How To – Finding Engines For Your Custom Build
So You Want More Power?
Jeremy Clarkson will be the first to agree that you can never have enough POWERRR!!! so today I thought we’d take a look at where you can find the best engines to use in your next custom build.
Now when it comes to engines and Hotwheels there are hundreds of different types to choose from but the simple fact is that the majority of these engines are either too large – being designed with the Hotrod in mind, or they are just a small lump of chrome that you really can’t do anything with.
But there are engines out there in the Hotwheels world that are perfectly suited to a modern build, especially the JDM variety. You just need to know where to look 😉
I recently created a custom for #FridayNightLikes which utilised one of these engines and the ensuing questions from you guys as to where I sourced it have prompted me to write this post. What do you think of that Jeremy?
Where To Find The Best Engine
There are a few different engines you can use but there is one that stands heads and shoulders above the rest in terms of sheer awesomeness.
And that engines belongs to… the Mitsubishi Double Shotz.
This car was released not only as a mainline but also as a designer challenge series – and if you can find these then you are doing well because the engines in them are already detailed slightly. But that’s not even the best bit! If the name did not give it away then you’ll be pleased to learn that the Double Shotz comes with not one but two of these tasty engines! Now THAT is winning!
As you can see from the following images, I stocked up. 😉
Mitsubishi Double Shotz Engines
If you use a mainline version then obviously you are going to have to paint and detail the rocket cover and pod/airfilter but even the designer challenge version needs a little attention.
All the pipes running from the engine block are chrome – which is awesome, but the base and plastic holding the pipes in place are also chrome, meaning when you look at it you cannot tell your arse from your elbow and you kinda lose all the detail. What I recommend you do is use black paint and a super fine brush to paint the base and in between all the pipework.
Here is one I prepared earlier:
Custom Caddy with the Double Shotz Engine
A couple of pics of the finished product – and more reasons why this engine is so good to use on your next custom project!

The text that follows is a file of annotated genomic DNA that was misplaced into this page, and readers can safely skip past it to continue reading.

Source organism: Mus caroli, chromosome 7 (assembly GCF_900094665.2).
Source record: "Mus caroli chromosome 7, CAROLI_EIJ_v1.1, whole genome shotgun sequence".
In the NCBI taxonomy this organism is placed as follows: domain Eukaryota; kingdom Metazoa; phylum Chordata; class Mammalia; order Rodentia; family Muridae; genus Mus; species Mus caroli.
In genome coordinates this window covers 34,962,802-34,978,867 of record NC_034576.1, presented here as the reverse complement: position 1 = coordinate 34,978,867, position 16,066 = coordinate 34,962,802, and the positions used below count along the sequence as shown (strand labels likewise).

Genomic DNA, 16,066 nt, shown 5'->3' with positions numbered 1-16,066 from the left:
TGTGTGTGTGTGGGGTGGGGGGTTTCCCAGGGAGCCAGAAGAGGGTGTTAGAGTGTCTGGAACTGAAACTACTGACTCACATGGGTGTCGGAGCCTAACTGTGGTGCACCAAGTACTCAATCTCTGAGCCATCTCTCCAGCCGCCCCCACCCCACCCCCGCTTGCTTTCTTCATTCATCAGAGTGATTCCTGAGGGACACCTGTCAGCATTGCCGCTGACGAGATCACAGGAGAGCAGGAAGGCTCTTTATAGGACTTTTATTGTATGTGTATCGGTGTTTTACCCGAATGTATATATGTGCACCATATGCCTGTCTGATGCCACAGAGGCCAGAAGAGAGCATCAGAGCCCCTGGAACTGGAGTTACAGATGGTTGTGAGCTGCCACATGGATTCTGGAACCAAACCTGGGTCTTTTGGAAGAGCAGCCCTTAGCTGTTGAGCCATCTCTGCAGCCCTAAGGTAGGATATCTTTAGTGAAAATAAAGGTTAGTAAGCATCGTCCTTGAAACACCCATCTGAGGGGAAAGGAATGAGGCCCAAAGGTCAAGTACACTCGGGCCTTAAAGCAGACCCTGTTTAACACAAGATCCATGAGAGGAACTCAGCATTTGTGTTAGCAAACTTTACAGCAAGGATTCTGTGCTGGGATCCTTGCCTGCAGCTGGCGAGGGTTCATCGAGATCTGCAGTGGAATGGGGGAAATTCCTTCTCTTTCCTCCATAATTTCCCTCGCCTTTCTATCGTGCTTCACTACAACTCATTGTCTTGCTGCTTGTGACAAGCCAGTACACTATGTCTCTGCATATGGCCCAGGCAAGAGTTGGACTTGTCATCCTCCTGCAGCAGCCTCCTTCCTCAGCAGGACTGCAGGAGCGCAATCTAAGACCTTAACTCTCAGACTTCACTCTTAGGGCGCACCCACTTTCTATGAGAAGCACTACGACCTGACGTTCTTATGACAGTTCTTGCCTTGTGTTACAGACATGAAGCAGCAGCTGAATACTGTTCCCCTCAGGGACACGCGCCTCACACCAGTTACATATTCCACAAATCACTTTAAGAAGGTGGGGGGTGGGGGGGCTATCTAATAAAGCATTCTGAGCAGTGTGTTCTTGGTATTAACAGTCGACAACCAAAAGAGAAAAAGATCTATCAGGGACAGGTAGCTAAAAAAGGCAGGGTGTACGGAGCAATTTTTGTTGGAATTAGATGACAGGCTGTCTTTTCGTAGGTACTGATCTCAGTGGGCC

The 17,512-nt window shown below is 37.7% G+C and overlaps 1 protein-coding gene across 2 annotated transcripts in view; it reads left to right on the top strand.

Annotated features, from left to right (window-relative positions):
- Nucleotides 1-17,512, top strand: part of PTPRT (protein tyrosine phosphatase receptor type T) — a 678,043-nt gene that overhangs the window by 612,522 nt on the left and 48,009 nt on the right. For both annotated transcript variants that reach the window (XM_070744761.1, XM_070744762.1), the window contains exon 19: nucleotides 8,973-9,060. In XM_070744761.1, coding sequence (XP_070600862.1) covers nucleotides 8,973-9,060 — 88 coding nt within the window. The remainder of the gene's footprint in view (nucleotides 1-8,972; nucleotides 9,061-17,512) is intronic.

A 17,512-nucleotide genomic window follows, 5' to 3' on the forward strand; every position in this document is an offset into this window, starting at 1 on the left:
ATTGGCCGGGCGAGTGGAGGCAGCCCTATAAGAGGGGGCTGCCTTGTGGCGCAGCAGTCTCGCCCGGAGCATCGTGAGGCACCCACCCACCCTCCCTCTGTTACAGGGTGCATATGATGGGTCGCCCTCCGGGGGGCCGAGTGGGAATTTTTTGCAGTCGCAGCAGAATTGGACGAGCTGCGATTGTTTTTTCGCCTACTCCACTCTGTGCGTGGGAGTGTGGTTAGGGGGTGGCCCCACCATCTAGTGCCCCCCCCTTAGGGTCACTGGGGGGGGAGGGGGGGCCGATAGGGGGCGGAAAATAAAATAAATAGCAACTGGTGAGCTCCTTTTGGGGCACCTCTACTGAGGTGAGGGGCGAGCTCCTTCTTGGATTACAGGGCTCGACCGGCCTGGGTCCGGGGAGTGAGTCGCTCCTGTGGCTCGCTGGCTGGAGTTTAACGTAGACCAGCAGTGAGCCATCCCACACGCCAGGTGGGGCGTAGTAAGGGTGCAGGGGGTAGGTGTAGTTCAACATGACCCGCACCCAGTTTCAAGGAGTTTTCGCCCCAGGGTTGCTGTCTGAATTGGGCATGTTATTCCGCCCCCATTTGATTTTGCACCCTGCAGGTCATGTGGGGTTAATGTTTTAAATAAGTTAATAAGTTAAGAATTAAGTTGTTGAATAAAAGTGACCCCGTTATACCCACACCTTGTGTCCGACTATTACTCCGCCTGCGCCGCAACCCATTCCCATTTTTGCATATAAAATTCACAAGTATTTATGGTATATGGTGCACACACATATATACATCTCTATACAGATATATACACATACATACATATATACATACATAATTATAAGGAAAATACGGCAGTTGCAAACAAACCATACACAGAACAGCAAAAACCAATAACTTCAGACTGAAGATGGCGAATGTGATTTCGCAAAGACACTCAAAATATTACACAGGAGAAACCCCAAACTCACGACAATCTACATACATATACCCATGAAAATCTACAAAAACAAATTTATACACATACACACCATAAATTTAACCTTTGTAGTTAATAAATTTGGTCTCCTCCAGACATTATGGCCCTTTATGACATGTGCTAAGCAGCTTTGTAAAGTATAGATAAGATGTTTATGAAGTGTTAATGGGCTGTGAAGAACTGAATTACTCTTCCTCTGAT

Other Engine Options.
After the Mitsubishi Double Shotz the other engines in the lineup seem pretty lame in comparison, but in the interest of a good story let’s take a look at some of the other engine options for your next custom diecast car.
Bordering on hotrod style and clearly not the sort of engine you would see on a modern JDM or Euro performance car, the Mad Fast engine offers excellent details in an engine small enough to fit into the hood of almost all vehicles. Available in Silver and Gold – I would recommend the gold, it is a common car and can be found through most Instagram, Facebook and even eBay sellers for a couple of bucks.
I surprised myself when I realised the Honda Racer actually had a pretty nice engine block sitting on the top. The problem in this case is that the block is excessively large and would not fit into the hood of most hotwheels cars. It can however fit onto the tray of a caddy perfectly. Rear engined euro trash anyone? LOL. The engine is black on the model and with a little primer and some detailing could come up looking a treat!
I learned this from a fellow Instagrammer (forgotten his name – will edit post and credit the fellow when I remember) and was quite surprised to learn that there is indeed an engine inside the breadbox.
Sidenote – I love the shape of the breadbox. Have customised a few and think it has a nice stance to it.
This engine is not as well detailed as many but I can still see that it has potential because of its size and the details that are there. Paint the pipes and the rocket cover and I reckon she’d come up sweet as.
And Something a Little Different – An M2 Diecast Car
I recently found these M2 models at the Reject Shop and although they were $10 each I could not resist them due to the detailed engine that was poking out.
There are plenty of other brands who’s engines (and parts) lend themselves well to your Hotwheels custom, but I wanted to share this one specifically because like most of the engines in this list, it will fit inside (or on) the hood of every 1:64 scale diecast car there is and would be that cherry on top of an already sweet build.
Gentlemen (and Women) Start Your Engines!
OK now you know where to look I suggest you start hunting. And remember to keep those custom eyes open when you’re at the toyshop – because not only have you got hundreds of Hotwheels mainlines to steal parts from, there is also a lot of other brands that make parts that would fit – and fit well.
Why only yesterday I found a set of Enkei style wheels from a Disney Cars release that fit beautifully onto a Toyota 86/Scion FRS – but more on that another day.
Remember as always to share this post if you thought it was awesome – even slightly awesome is alright by me 😉 – and if you haven’t already subscribed then make sure you do, because I have some pretty exciting stuff planned. Stay tuned…